Not only could you track where you are and get all the flight data, it offered games, music and video streaming.  Not that I used any of that, but it was a nice diversion.

On the second leg into Pensacola, I had no such luck.
“Where is my damn touch screen?”

I get spoiled so easily.

You know, every time I see the wing flaps come up upon landing, I expect to see clothes and luggage come flying out.

Random question: I wonder how many celebrities I’ve passed in airports, without noticing, because I was so focused on getting where I had to go?  I’m usually pretty focused on my destination.

This day, I had about an hour and a half to kill so I figured I’d get lunch.  I then had the best fried chicken I've had in years. Who knew it would be from a place in the Atlanta airport?  Crispy, tasty and juicy all the way through.

Funny, I just wanted something light. My Airport Eats app said there was a Nathan's on my concourse. I figured a couple of dogs would be just right; I'd have something to do to kill the time without ruining the big dinner I was anticipating upon my arrival.

I went to where the app said it was, but no Nathan's. Checked the terminal map, which confirmed it. So I had to troll for someplace else to park it and grab a bite.

Then I saw this Southern Fried Chicken place, Pascal’s, and once the smell hit me, it was all over. I only ordered a 2-piece, which I thought would be light. Then I saw it came with two sides. And a biscuit.

Oh well, I tried.

And somehow, I managed to eat dinner too.  Oy.

Going down to see my parents isn’t exactly a thrill-a-minute ride (nor do I want it to be).  But each day we usually have one particular event or excursion to do.  On Friday, it was going down to Joe Patti’s fish market.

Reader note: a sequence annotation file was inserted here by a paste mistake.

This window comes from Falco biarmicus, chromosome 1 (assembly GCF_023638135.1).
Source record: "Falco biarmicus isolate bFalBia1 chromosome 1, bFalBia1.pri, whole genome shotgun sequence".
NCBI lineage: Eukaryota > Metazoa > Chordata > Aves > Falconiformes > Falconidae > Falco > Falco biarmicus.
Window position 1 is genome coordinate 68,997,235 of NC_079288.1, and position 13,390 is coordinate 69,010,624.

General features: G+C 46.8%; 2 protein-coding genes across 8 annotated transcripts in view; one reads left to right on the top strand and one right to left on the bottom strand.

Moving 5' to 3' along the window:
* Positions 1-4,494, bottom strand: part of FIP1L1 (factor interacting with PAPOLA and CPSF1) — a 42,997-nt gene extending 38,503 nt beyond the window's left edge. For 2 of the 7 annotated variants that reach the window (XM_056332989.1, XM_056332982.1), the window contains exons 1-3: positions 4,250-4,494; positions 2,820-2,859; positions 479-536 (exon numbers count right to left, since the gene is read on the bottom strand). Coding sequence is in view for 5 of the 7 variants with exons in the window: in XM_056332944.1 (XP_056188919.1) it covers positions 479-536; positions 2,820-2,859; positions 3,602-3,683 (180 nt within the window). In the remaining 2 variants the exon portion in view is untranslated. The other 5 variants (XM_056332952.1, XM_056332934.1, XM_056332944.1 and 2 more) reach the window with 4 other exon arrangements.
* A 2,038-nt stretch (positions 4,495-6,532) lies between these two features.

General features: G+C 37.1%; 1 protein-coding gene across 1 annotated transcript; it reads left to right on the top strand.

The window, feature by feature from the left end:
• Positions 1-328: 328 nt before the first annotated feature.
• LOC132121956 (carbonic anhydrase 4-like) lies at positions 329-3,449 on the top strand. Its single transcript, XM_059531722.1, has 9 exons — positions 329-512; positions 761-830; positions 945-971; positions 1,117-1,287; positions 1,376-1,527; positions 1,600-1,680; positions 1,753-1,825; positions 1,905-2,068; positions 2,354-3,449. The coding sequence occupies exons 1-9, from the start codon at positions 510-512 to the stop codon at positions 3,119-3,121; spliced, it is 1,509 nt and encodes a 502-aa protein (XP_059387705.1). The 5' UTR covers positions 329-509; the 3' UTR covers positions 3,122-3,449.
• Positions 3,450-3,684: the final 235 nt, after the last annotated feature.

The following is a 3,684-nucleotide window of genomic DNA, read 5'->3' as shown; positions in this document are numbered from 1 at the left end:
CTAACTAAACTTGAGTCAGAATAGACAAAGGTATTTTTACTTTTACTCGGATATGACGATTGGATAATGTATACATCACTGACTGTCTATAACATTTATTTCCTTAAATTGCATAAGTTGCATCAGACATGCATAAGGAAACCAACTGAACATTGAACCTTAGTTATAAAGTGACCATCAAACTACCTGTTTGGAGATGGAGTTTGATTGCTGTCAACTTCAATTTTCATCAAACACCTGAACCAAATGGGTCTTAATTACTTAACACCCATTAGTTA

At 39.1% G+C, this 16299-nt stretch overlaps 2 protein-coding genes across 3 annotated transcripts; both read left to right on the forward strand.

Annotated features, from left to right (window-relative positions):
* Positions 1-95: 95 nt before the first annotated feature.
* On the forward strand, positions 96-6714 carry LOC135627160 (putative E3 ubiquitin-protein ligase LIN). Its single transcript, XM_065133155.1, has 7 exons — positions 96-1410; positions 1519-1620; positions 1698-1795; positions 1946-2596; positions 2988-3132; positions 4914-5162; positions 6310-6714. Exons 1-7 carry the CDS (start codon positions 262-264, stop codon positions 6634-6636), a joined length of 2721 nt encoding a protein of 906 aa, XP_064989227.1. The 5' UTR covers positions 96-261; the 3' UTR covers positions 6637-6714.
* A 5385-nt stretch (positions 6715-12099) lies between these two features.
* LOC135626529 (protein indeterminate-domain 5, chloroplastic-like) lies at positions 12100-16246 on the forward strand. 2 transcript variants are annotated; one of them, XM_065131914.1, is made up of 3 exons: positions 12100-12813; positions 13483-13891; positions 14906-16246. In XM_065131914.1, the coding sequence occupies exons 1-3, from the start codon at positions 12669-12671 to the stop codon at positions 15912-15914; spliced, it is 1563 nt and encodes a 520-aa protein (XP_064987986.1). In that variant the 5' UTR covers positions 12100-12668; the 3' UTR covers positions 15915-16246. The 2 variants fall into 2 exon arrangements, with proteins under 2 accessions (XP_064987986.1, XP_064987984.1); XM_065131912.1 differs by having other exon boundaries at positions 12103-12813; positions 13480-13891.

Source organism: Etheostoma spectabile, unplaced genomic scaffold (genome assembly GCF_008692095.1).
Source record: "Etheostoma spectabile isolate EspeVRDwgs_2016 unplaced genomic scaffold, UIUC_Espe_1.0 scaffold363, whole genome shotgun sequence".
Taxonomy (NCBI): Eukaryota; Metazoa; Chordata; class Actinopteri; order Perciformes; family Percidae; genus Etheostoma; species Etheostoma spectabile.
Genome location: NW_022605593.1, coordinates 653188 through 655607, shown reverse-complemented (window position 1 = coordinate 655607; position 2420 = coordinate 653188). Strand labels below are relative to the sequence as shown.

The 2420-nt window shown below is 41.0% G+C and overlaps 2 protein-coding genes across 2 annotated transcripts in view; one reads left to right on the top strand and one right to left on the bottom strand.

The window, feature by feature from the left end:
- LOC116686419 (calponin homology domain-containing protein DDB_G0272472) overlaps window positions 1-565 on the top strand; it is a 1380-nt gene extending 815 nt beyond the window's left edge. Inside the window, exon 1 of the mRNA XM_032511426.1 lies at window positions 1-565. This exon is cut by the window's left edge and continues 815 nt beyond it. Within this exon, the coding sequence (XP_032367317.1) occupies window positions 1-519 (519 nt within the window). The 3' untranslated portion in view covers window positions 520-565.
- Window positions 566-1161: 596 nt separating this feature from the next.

Subtlety is their middle name.

The place was jammed and I could see why.  There was a huge assortment of fish laid out on ice.  I swear, with this many fresh fish options, I could give up meat.

After Joe Patti’s we went to a place called Five Sisters Blues Café.  Wouldn’t you know, they also specialize in fried chicken and blues music.  So I had some more tremendous fried chicken.  (Dad had a rack of ribs, which were also delectable.)  Sorry I’m omitting so many food pictures… by the time I thought to snap a pic, the meal was gone.

We got home in time to put on the Buccos game.  I rarely get to see the Pirates play, but Dad has the MLB package and on Central Time, the games start early.  Was nice to catch up.

Because we were all pretty jammed, it was a light dinner of crock pot back macs and salad.

Many childhood memories are contained within a crock pot.

By Saturday, I remembered that maybe I should enjoy the pool! 

My last couple of visits, the weather was pretty crappy. But this week, it was absolutely glorious out.  No clouds, blue sky, all week.  Score!

Even the famous Weather Stick was pointed in the right direction.  (Or maybe it was just glad to see me.)

I’ve always enjoyed watching all the geckos run around in the backyard, but this week, I learned that my mom is naming them.  There’s Maurice, Cecil, Marcel and Cedrick (pronounced Ceedrick).  I don’t know why they’re all boys and skew European.  I guess when you’re retired, you have time to work on stuff like this.

I’m not sure Mom can tell them apart, though.  My theory is that the first one she sees on a given day becomes Maurice, and the others are named from there.  They probably fight over who gets to be Maurice that day, because Mom says he’s the one in charge.